Purpose: To describe macular vasculopathy in incontinentia pigmenti. Methods: Twelve baby girls with incontinentia pigmenti were evaluated under general anesthesia by fluorescein angiography of the macula. Nine eyes of nine patients had sufficient detail to allow evaluation of capillary changes. Angiography was initiated as early as three months of age, and was repeated in seven eyes at 3-12 month intervals. Changes in capillary patterns were identified. Results: Irregularly enlarged or distorted foveal avascular zones were noted in all nine maculas. Sparseness of the perifoveolar capillary bed was a characteristic finding. Sequential macular angiography demonstrated nonprogressive (stable) capillary closure in two eyes; progressive closure was noted in another macula; progressive closure plus addition or reopening of macular capillaries occurred in three eyes; and central retinal artery occlusion, with cherry red spot formation, was observed in one eye at 12 days of age. In addition, progressive tractional detachment of the macula, associated with bleeding pre-retinal neovascularization, occurred in two of these eyes, and progressive macular neovascularization also occurred in one eye. Conclusions: Macular ischemia is characteristic of incontinentia pigmenti and is often progressive. It is the initiating event of a typical vasculopathy, characterized by capillary remodelling and, occasionally, by neovascularization and tractional detachment of the retina.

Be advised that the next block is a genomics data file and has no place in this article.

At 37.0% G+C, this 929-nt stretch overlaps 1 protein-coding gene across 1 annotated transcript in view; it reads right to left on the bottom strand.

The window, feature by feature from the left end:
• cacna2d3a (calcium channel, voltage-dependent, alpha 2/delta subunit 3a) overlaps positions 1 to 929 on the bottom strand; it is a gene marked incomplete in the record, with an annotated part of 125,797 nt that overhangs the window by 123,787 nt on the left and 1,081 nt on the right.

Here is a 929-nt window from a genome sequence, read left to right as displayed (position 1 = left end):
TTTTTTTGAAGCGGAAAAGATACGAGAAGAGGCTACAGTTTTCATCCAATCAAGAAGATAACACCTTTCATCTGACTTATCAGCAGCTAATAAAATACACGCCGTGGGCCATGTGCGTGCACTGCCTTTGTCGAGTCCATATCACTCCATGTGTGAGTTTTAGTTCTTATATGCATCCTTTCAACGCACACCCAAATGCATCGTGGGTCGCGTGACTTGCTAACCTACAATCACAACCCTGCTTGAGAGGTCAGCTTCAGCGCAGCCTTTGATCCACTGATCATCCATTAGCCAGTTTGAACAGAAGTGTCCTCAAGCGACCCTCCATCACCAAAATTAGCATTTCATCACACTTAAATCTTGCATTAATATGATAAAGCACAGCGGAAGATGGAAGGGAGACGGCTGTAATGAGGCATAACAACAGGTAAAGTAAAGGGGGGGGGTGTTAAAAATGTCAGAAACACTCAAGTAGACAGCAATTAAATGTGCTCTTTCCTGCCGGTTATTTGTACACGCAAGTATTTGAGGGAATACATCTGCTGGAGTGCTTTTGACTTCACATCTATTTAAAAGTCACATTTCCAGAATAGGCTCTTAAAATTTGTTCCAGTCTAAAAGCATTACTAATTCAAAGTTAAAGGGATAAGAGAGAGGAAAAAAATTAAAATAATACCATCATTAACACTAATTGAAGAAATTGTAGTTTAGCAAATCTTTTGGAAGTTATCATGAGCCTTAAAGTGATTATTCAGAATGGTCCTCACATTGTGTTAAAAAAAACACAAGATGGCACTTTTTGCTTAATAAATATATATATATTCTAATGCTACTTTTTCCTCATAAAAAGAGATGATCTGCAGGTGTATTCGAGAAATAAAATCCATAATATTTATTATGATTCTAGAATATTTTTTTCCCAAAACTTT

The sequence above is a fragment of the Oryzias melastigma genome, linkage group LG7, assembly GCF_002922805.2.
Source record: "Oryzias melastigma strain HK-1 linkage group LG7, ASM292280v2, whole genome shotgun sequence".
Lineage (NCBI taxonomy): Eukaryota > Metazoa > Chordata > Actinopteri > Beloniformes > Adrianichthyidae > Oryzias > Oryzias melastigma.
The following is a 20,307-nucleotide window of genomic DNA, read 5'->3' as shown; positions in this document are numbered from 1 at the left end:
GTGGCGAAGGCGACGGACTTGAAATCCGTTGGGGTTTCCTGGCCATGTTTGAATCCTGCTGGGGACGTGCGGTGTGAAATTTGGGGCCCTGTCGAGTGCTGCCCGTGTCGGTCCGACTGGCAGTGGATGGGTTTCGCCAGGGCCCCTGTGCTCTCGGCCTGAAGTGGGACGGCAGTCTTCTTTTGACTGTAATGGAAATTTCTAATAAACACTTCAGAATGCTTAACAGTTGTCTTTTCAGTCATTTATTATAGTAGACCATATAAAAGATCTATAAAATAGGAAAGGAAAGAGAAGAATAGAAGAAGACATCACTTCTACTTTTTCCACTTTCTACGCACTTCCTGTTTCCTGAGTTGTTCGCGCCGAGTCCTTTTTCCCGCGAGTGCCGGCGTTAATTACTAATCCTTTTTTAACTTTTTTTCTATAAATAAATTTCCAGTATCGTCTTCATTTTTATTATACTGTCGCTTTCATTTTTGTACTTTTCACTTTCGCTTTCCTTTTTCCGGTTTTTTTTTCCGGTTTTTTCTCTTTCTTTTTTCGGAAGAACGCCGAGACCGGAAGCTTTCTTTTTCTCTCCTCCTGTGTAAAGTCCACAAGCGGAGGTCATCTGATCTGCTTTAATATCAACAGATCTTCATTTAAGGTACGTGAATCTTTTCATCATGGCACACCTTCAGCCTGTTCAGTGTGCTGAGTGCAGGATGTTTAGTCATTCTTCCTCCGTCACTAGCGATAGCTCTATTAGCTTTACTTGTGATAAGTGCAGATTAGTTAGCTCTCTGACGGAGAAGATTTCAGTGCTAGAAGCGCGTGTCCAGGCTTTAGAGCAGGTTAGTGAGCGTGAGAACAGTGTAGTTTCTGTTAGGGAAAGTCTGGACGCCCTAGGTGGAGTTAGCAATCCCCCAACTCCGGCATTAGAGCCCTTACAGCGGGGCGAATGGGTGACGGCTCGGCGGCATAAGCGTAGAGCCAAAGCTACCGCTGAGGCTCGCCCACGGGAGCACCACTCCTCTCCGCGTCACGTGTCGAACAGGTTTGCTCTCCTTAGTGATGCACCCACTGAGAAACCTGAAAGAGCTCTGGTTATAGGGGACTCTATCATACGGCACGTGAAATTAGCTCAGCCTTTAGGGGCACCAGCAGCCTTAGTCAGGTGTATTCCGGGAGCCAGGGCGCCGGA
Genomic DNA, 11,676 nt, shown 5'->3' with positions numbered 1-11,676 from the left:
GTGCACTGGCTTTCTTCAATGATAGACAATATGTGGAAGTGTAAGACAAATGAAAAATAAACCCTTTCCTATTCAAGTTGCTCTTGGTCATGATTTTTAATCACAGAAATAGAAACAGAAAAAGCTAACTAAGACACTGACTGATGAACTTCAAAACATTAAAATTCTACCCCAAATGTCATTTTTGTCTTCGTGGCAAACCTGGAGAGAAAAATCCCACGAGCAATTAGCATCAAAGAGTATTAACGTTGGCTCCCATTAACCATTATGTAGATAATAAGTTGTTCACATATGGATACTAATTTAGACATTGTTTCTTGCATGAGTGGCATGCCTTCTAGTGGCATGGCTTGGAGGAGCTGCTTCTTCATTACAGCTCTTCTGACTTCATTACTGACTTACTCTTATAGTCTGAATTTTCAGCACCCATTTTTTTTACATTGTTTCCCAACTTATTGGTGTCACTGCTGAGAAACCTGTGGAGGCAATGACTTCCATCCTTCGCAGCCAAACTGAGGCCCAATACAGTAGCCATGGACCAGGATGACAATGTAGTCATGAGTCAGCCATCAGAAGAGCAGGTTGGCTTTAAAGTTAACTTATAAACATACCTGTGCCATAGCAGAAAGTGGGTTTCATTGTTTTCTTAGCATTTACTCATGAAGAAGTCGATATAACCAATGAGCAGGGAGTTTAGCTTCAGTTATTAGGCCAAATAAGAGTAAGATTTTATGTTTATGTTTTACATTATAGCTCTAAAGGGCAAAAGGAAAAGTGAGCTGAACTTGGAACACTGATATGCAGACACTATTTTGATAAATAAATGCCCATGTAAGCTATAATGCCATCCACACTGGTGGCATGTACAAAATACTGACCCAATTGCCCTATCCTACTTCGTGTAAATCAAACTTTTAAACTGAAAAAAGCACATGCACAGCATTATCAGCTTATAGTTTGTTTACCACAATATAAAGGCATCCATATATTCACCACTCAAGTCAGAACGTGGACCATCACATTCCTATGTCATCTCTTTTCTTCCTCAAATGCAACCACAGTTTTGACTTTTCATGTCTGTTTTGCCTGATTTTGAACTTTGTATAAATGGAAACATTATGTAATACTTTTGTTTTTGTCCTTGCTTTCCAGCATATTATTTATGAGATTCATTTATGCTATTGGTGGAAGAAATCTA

- Blood vessels
- Incontinentia pigmenti
- Retinal detachment
ASJC Scopus subject areas
- Pediatrics, Perinatology, and Child Health